“Common Core is a disaster. And if I am elected president, in the first days as president, I will direct the Department of Education that Common Core ends that day.” This campaign promise from Ted Cruz is interesting in two respects. First, Common Core is not a federal program. As moderator Jake Tapper pointed out earlier in the debate, “Common Core standards were developed by the states, states and localities voluntarily adopt them, and they come up with their own curricula to meet those standards.” In other words, neither President Cruz nor the Department of Education would have the power to rescind them. Second, Cruz announced, just a few minutes later, that he was planning to abolish the Department of Education. Perhaps he intends to keep the agency’s bureaucrats around just long enough to dismantle Common Core before firing them all and “sending education back to the states.”
“83 percent of the federal budget in less than five years will all be spent on Medicare, Medicaid, the interest on the debt.” So claimed Marco Rubio, during his argument about why the structure of Social Security needs to be modified. According to the Congressional Budget Office, the portion of the 2022 federal budget that will actually be expended on the three items Rubio listed is 61 percent. But who’s counting?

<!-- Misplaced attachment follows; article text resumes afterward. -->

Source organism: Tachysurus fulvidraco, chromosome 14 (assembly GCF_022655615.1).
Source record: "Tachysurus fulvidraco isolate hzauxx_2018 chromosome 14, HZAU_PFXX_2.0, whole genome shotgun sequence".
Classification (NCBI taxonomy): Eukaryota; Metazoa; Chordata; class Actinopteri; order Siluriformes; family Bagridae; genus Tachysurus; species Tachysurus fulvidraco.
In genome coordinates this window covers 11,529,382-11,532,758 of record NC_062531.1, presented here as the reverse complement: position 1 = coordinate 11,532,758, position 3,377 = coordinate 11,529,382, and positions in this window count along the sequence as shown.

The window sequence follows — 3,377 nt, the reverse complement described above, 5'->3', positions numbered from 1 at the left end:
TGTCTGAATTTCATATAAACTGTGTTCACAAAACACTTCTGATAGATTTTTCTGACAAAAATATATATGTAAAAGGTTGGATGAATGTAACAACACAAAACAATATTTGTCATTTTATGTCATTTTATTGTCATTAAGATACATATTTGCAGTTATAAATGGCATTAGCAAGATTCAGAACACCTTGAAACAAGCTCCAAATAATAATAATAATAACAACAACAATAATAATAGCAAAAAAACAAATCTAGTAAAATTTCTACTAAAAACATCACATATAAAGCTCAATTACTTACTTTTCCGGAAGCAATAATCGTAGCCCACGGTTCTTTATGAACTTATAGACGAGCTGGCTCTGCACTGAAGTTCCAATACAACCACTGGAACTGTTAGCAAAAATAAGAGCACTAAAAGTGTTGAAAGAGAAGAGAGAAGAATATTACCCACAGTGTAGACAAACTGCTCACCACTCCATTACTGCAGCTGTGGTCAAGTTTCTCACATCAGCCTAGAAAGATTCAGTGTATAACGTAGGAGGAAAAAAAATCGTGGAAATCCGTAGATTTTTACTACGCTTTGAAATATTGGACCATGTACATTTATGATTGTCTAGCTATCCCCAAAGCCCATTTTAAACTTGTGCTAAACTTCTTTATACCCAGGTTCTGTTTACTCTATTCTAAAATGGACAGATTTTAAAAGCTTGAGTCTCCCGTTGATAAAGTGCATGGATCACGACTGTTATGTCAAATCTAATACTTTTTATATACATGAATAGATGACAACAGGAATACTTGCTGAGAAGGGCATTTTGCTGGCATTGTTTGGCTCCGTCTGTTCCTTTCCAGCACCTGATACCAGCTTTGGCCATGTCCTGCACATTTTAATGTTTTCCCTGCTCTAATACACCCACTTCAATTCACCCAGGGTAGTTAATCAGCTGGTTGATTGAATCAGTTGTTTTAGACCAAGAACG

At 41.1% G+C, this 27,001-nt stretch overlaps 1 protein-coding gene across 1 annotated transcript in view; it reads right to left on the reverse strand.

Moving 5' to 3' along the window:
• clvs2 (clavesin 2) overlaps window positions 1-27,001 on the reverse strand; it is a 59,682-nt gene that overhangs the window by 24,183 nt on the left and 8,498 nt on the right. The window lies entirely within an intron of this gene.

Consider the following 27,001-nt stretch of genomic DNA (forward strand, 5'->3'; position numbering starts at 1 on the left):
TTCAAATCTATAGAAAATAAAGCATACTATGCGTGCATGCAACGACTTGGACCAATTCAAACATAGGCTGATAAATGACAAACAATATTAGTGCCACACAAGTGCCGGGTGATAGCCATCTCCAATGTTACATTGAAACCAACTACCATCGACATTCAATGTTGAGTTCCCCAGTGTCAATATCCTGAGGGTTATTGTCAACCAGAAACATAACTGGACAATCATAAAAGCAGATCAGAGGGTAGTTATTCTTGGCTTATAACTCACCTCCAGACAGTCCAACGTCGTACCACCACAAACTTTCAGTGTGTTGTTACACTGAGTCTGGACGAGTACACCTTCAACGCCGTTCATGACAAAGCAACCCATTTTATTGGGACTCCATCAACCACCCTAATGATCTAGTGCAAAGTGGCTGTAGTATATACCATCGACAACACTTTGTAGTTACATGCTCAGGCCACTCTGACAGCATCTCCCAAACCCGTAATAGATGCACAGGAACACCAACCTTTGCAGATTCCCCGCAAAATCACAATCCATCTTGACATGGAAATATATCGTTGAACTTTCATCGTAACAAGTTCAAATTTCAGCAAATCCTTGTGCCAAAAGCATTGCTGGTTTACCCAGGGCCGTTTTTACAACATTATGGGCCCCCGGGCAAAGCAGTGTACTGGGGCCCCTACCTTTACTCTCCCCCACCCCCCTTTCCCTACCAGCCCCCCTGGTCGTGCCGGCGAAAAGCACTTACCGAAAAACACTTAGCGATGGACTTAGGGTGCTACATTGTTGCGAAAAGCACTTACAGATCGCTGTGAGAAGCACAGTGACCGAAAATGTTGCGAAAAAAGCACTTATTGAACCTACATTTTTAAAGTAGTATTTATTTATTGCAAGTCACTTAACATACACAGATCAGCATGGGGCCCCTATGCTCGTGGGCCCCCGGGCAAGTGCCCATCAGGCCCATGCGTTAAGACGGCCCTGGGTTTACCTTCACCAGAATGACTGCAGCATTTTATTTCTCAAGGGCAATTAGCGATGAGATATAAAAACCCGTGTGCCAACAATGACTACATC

“Believe me.” Donald Trump used this phrase on four different occasions during the March 10th debate. As The Washington Post’s Kathleen Parker cautioned in a recent column, “Never believe anyone who says ‘Believe me.’”
[AUTHORS’ NOTE: In the days following these three debates, violence flared at or near four Donald Trump campaign events—in Chicago, Kansas City, St. Louis, and Dayton. Trump was quick to blame these outbreaks on “Bernie, our communist friend,” and further attempted to calm the waters by announcing he was considering paying the legal bills of one of his supporters who was arrested after sucker-punching an African-American demonstrator during a March 9th rally in North Carolina. Marco Rubio, for his part, had a different explanation for the outbreaks: “There’s no doubt,” he said, that President Obama “has been a contributor to this.” But perhaps we can all take comfort from the fact that Donald Trump doesn’t feel we need law enforcement personnel to protect him—or us—from such disturbances. “I was ready for him,” the Republican Party’s current leading vote-getter announced after the Secret Service had wrestled to the ground a protester who had rushed the stage while he was speaking in Ohio.]